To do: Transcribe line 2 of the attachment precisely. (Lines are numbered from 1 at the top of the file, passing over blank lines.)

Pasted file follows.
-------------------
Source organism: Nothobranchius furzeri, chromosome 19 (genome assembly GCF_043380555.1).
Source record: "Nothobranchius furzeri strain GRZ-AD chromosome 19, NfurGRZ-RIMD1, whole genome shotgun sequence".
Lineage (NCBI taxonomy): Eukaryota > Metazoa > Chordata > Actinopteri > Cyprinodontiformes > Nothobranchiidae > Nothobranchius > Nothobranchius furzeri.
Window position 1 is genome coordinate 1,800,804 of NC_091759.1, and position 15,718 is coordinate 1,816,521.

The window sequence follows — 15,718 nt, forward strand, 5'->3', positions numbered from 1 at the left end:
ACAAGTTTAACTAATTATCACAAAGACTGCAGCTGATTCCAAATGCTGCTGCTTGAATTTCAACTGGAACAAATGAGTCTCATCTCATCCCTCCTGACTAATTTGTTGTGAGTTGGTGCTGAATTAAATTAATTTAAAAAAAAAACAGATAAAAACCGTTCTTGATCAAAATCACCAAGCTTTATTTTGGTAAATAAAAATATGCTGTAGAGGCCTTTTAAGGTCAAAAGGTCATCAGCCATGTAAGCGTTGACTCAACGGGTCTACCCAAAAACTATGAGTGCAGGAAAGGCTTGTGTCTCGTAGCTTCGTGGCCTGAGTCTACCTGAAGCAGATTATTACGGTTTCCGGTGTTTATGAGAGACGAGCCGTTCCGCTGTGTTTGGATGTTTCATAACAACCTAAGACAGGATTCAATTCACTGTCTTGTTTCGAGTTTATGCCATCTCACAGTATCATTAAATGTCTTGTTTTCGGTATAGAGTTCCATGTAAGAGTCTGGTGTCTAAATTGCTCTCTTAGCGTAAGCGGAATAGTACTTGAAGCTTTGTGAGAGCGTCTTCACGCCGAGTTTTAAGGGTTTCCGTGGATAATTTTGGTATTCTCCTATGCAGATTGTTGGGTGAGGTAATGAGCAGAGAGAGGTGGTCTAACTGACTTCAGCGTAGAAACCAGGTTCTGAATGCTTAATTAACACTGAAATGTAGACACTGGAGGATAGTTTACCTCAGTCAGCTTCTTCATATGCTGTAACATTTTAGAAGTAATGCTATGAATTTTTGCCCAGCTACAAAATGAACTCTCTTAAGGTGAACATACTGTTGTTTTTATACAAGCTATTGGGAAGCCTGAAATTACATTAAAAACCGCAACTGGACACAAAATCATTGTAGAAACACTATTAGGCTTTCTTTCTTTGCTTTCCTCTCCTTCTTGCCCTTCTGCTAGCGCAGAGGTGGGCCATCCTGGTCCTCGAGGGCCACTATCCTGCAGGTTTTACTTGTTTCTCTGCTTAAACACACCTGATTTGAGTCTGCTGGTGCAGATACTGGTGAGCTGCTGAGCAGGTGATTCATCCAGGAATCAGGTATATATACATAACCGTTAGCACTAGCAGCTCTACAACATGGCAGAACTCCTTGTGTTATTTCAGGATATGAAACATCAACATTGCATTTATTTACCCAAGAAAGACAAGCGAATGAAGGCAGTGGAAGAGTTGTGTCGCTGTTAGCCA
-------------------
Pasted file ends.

Source record: "Nothobranchius furzeri strain GRZ-AD chromosome 19, NfurGRZ-RIMD1, whole genome shotgun sequence".